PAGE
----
Search form

Featured Graphic

Click here to return to the article

Create a BIG Book


Subject:Arts & Humanities
Grade:Pre-K, K-2

Brief Description
Students create a big picture book version of a favorite story or an ABC big book.



  • learn about big books.
  • create a big book version of a favorite story or an ABC book about a favorite topic.


big book, alphabet, letters, animals, literature, reading, library

Materials Needed

  • teacher-selected examples of big books
  • large sheets of construction paper, at least 12 inches by 18 inches (one per student)
  • teacher-selected alphabet blocks, cards, or chart
  • crayons
  • large tag board
  • hole punch
  • brads or other type of fasteners

Lesson Plan

Before the lesson:

  • If students are not familiar with big books, select a big book to show them.

The lesson:
  • Ask students to describe the size of the book. Tell students that big books are books that have large pictures and words. Read and discuss the book.
  • In this lesson, you will read aloud a favorite book and have your students turn it into a BIG book! You'll want to select a book that provides at least one page for each student. Before reading, copy the text from each page onto large sheets of construction paper. In class:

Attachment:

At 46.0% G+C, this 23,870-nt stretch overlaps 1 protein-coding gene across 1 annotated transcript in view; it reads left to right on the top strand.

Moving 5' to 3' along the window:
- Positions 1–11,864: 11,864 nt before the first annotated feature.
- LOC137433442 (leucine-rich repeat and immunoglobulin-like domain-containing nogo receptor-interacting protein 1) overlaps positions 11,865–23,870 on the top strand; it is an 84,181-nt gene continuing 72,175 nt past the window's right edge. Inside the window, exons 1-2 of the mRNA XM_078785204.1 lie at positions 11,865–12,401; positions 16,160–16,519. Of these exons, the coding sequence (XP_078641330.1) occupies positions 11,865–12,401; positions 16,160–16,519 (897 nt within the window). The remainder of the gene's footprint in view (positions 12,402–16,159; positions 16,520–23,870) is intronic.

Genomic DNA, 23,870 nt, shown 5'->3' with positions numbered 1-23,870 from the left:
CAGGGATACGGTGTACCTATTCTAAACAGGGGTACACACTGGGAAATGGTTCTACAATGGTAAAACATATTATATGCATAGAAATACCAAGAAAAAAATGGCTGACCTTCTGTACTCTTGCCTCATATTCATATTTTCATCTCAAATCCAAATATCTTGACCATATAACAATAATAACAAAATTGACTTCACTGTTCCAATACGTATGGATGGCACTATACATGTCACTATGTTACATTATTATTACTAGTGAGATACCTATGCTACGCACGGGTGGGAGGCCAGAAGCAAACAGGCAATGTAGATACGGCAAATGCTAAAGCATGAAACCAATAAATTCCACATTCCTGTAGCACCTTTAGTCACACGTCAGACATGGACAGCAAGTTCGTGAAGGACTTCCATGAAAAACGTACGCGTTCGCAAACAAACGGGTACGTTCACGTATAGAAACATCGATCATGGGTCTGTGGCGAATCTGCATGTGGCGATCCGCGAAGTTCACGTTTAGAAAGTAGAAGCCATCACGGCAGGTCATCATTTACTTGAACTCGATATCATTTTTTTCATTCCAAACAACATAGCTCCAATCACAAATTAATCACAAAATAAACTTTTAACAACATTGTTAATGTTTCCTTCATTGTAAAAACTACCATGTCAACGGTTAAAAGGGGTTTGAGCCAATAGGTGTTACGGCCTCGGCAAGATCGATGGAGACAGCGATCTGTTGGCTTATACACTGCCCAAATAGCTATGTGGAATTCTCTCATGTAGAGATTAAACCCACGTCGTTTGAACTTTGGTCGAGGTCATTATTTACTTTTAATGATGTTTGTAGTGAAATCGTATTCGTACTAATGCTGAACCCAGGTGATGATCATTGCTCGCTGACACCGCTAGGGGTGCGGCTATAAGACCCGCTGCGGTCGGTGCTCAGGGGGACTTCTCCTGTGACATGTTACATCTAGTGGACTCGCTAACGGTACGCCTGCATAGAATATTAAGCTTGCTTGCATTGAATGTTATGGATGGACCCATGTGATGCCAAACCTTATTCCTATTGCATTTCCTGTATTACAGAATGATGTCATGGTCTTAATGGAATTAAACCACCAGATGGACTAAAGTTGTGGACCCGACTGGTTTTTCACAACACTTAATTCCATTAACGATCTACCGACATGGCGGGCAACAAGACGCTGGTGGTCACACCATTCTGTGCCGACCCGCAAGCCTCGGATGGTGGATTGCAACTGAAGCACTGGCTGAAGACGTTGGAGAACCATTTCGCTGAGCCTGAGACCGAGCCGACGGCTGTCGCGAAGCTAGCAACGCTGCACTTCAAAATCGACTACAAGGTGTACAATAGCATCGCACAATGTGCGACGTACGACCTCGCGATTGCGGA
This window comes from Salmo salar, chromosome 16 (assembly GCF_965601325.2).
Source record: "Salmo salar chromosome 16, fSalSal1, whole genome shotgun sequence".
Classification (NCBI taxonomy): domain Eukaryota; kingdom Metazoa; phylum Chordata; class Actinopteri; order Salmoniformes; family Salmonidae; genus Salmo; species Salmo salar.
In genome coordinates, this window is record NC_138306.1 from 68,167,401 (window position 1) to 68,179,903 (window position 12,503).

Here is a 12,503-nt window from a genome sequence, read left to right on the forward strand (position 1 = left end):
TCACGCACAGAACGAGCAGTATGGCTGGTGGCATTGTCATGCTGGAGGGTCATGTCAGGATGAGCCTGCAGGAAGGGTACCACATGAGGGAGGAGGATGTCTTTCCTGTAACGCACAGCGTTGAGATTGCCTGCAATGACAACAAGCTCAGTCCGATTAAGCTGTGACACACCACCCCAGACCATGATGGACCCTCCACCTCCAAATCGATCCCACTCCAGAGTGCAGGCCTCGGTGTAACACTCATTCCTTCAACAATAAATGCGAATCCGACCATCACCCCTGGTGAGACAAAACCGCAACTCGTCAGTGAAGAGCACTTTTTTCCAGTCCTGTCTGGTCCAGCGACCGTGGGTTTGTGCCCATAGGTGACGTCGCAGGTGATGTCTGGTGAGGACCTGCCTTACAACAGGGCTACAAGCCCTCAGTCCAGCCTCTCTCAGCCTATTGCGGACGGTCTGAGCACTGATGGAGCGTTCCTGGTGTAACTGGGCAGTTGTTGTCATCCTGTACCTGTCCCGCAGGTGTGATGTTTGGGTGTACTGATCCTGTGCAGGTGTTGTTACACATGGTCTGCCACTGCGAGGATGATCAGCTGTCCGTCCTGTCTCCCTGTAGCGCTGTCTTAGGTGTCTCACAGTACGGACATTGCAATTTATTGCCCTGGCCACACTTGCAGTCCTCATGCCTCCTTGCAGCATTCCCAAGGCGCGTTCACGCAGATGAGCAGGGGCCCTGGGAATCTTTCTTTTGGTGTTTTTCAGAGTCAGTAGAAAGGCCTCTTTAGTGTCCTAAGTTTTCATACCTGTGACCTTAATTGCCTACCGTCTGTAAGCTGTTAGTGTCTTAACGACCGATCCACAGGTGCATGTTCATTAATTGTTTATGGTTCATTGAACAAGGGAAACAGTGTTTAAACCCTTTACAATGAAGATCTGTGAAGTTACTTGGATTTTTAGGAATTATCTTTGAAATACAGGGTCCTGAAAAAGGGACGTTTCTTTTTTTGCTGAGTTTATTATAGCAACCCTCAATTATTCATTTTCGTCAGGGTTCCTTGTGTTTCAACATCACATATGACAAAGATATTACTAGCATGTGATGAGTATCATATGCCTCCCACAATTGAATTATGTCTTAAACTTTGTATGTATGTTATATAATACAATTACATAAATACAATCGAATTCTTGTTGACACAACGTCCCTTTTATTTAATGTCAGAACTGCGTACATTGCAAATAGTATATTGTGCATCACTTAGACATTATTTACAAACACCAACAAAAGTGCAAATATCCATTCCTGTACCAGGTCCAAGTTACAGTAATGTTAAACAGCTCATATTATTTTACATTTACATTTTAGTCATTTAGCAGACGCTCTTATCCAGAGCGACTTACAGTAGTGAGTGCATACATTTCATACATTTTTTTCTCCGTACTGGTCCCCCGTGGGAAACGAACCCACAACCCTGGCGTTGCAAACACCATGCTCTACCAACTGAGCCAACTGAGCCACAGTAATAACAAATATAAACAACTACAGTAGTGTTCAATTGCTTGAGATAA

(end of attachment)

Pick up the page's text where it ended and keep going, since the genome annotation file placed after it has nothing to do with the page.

• Read aloud the story you have selected to turn into a big book. After reading, share the big book of text-only pages that you have prepared. Read those pages one at a time; ask for students to volunteer to illustrate each page as you read it.
  • Walk around the classroom while students draw, guiding them to "fill the pages" with their illustrations. When students finish their illustrations, put them together to make a BIG book. Reread the story.

Optional activity:

  • ABC books are very popular with children. Share a few ABC books, then challenge children to create a BIG ABC book on a subject they choose, such as animals, places, or famous people. Students might have fun creating an ABC big book of things that are big! Before beginning the activity, the teacher might create a sample page illustrating how students should lay out their pages and "fill" them with illustrations. The teacher may want to create the pages for letters such as Q, X, and Z. Students can hand in their pages as they complete them. When it's time to compile the book, present the pages to students and challenge them to order the pages correctly from A to Z. Solicit suggestions for a title and picture for the cover of the book. Use the tag board for the cover of the book and fasten the pages together using brads or another type of fastener.


Observe students' participation. Evaluate students' completed pages.

Lesson Plan Source

Education World

Submitted By

Lois Lewis

National Standards

Language Arts:

Visual Arts:

Updated 10/01/2004